eCommerce Site Metrics You Should Be Tracking

eCommerce Site Metrics You Should Be Tracking
February 1, 2019 Rachel Hobble
Hands typing on open laptop displaying chart.

The start of a new year is the perfect time to re-evaluate your eCommerce site performance and recalibrate your goals. The metrics that you track will help you measure your site performance and also determine the value of your efforts online. Below we’ve compiled a list of metrics that will help you track your growth in 2019.

Average Order Size

This number is calculated by dividing revenue by the number of transactions, and shows you how much each customer contributes to the bottom lineThere are a few ways to change this metric, all of which take already-converting customers and grow the total dollars they spend. One option is to provide free shipping at several dollars over your current average order value (AOV) to boost order size. Calculate the cost of shipping vs. the total net dollars to determine what dollar amount will be worth the shipping loss. You could also raise prices, but be sure to monitor overall conversion to make sure you aren’t raising AOV only to cut total site revenue. Cross sells and checkout upsells are also commonly-used techniques to raise AOV. If you add upsells in checkout, first baseline the checkout funnel performance and ensure the upsells aren’t negatively impacting checkout completion. These tactics should add overall value to your customers’ shopping experience–not get in their way.

Customer Lifetime Value (LTV)

HubSpot defines LTV as ‘the metric that indicates the total revenue a business can reasonably expect from a single customer account.’ Satisfied customers will return to your site again and again, increasing their value over time. To calculate LTV, you need to calculate average purchase value and multiply that number by the average purchase frequency rate to determine customer value. Then multiply that number by the average customer lifespan to determine LTV. To increase this number, focus on improving brand loyalty and increasing average purchase value (see previous point for examples on how to do this). According to the Pareto Principle, 80% of your sales come from 20% of your customer base, so driving brand loyalty should always be a top priority to grow your business.

Cart Abandonment Rate

This measures how many visitors initiated an order versus how many completed an order. In percentage terms, that’s [1 – (the total number of people who complete checkout divided by the total number of people who start checkout)]. If shoppers are filling their carts before leaving your site, your prices or shipping costs may be too high. You could send abandoned cart emails to recapture this traffic, but ideally these potential customers wouldn’t leave your site in the first place. Closely analyze the checkout funnel to see where and when visitors are leaving to understand and address underlying reasons. In the case of one Virid client, examining checkout behavior revealed many users leaving the checkout process to visit a shipping rates page. Updating checkout to display shipping costs and rules in the funnel significantly decreased the abandonment rate. Login issues are another common reason for abandonment, especially with a customer base that buys infrequently. If this appears to be an issue on your site, consider the timing of account login, password reset experience, and the overall value of requiring user login for checkout. It might be costing more than it’s worth–the more friction you can remove from the checkout experience, the better.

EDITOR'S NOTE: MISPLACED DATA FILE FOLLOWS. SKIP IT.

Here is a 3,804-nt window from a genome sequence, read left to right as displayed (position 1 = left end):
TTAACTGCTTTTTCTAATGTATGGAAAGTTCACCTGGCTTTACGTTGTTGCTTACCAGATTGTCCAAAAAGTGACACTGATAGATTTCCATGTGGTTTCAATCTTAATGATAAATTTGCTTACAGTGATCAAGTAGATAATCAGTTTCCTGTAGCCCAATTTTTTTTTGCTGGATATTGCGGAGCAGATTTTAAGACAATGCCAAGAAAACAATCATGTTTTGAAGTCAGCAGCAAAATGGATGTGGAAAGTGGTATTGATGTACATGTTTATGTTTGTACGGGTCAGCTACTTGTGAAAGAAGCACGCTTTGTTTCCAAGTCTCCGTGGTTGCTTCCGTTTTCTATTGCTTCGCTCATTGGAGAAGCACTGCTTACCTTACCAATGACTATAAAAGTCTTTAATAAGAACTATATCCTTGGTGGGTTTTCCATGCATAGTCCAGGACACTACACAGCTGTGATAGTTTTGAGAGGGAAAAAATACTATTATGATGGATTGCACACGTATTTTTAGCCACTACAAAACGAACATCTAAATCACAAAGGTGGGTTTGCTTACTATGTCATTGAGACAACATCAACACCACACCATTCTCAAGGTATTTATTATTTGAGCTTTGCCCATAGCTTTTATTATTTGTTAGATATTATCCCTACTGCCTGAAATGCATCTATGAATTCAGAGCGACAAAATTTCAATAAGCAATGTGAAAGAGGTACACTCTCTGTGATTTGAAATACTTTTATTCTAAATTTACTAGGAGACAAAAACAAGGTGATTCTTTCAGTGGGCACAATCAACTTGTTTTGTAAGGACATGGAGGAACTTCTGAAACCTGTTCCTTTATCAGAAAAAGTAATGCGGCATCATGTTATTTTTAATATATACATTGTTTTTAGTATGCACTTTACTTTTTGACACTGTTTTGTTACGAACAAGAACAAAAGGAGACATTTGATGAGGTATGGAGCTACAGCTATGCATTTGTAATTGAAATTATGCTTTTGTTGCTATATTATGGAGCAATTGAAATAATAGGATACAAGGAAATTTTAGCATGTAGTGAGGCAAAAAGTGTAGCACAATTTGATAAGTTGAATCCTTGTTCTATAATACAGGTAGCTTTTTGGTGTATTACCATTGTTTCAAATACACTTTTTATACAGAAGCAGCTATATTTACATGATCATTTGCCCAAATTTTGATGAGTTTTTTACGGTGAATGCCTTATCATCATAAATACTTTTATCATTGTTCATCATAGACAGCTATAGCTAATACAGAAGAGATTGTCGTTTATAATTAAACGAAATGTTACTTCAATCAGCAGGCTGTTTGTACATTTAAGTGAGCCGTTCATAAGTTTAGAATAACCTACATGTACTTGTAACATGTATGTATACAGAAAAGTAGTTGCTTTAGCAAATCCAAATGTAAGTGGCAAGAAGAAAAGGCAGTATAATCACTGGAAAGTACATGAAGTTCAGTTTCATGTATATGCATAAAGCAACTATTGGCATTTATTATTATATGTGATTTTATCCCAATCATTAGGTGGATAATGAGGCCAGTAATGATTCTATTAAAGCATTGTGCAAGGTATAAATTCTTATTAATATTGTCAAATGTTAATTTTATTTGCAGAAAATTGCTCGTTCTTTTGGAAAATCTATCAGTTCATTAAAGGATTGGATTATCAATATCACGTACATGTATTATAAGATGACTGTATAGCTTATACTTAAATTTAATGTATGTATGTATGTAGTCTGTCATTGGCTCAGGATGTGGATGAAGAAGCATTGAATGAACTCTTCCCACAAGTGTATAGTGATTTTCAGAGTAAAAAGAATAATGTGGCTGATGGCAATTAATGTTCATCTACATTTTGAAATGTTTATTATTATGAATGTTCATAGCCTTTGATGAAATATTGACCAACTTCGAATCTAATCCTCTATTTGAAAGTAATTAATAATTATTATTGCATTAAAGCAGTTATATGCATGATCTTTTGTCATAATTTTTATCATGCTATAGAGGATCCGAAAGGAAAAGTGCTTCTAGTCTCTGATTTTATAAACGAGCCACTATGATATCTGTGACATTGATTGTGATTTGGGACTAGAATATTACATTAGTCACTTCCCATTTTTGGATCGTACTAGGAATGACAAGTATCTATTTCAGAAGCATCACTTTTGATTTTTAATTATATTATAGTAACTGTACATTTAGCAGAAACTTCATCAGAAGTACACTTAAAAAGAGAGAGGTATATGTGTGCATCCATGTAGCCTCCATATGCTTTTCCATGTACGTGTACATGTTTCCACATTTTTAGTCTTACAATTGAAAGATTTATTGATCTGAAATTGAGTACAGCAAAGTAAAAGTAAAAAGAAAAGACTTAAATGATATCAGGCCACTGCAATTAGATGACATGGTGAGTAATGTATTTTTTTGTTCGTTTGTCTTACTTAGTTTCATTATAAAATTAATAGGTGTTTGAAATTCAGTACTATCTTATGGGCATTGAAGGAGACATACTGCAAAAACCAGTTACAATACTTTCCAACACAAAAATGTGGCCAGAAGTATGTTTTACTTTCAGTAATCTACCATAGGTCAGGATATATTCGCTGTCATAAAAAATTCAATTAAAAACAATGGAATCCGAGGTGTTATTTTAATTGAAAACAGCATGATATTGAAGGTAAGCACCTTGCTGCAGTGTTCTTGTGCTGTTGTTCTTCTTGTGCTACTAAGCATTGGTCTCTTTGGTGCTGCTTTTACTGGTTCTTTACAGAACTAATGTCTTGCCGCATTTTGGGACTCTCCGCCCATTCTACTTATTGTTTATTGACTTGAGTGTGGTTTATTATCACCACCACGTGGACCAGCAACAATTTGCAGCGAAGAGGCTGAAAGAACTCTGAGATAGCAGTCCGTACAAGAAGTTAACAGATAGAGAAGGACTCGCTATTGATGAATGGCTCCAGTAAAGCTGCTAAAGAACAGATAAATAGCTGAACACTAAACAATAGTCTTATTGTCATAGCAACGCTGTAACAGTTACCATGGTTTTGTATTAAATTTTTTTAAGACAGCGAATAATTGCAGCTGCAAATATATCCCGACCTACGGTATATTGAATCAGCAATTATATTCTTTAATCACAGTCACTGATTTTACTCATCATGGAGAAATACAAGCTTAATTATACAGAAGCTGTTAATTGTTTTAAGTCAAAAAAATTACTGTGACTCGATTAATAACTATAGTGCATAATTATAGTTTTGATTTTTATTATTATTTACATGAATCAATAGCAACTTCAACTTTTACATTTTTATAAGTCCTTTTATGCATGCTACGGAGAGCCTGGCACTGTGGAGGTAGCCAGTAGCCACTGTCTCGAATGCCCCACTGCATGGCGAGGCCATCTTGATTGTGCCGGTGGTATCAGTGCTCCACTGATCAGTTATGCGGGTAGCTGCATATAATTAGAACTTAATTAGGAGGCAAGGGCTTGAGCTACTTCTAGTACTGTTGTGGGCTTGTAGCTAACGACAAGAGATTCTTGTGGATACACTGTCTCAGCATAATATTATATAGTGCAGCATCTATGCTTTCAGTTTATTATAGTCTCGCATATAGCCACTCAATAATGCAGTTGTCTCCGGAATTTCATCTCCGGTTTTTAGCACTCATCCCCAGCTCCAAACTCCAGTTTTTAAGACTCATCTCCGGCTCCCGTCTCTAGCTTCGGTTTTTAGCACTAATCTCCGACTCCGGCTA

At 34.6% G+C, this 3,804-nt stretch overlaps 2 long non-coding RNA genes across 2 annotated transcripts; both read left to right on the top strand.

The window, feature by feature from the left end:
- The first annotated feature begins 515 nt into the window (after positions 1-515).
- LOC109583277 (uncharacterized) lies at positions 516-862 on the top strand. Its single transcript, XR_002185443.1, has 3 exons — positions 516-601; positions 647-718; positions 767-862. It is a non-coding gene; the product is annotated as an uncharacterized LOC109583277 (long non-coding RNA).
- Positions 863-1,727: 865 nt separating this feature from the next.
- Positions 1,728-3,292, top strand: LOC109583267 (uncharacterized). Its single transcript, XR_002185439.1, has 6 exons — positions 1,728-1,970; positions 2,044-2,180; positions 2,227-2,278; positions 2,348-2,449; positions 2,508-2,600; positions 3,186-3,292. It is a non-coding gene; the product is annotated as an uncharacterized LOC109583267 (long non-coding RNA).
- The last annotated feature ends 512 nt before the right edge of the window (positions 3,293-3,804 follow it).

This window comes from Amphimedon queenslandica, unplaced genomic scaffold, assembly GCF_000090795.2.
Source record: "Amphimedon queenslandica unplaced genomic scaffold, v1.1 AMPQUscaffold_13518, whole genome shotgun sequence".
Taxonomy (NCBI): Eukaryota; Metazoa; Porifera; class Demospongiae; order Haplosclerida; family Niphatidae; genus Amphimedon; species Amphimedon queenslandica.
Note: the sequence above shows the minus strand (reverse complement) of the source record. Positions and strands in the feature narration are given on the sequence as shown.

Cost per Acquisition

CPA is a measure of the total cost to acquire one new paying customer on a channel or campaign level. This metric can tell marketers the effectiveness of marketing campaigns, and it is particularly valuable when it comes to your eCommerce business. If you are spending money on social media advertising, influencer marketing, or any other marketing campaigns, frequently analyze your CPA number and adjust your efforts to make sure you are focusing on the channels that are bringing you business and working on optimizing the ones that are not.

Number of Reviews

This number is a good indication of how many consumers actually want to engage with your brand, and (assuming the reviews are largely positive) how many customers are actually willing to be brand advocates online. Product ratings and reviews provide social proof and increase conversions on your eCommerce site. Having a greater number of reviews per product improves the legitimacy of a star rating and can give customers the confidence to make a purchase. If you already have ratings and reviews implemented on your eCommerce site but are having trouble getting customers to leave reviews, check out these 4 easy ways to get more product reviews. By encouraging customers to leave reviews, you can emphasize that their voice is heard and that your brand cares about its customers.

Micro Conversions

Some of the metrics that you should be tracking may not translate immediately into sales, but increase brand loyalty, LTV, and revenue over time. These micro conversions include customer actions like your email opt-in conversion rate, number of customers registering for your rewards program, and likes and follows on social media. Any positive interaction a consumer has with your brand opens the door for future sales. Considering acquiring a new customer costs 7x more than keeping an existing one happy, the value of brand loyalty should not be underestimated.

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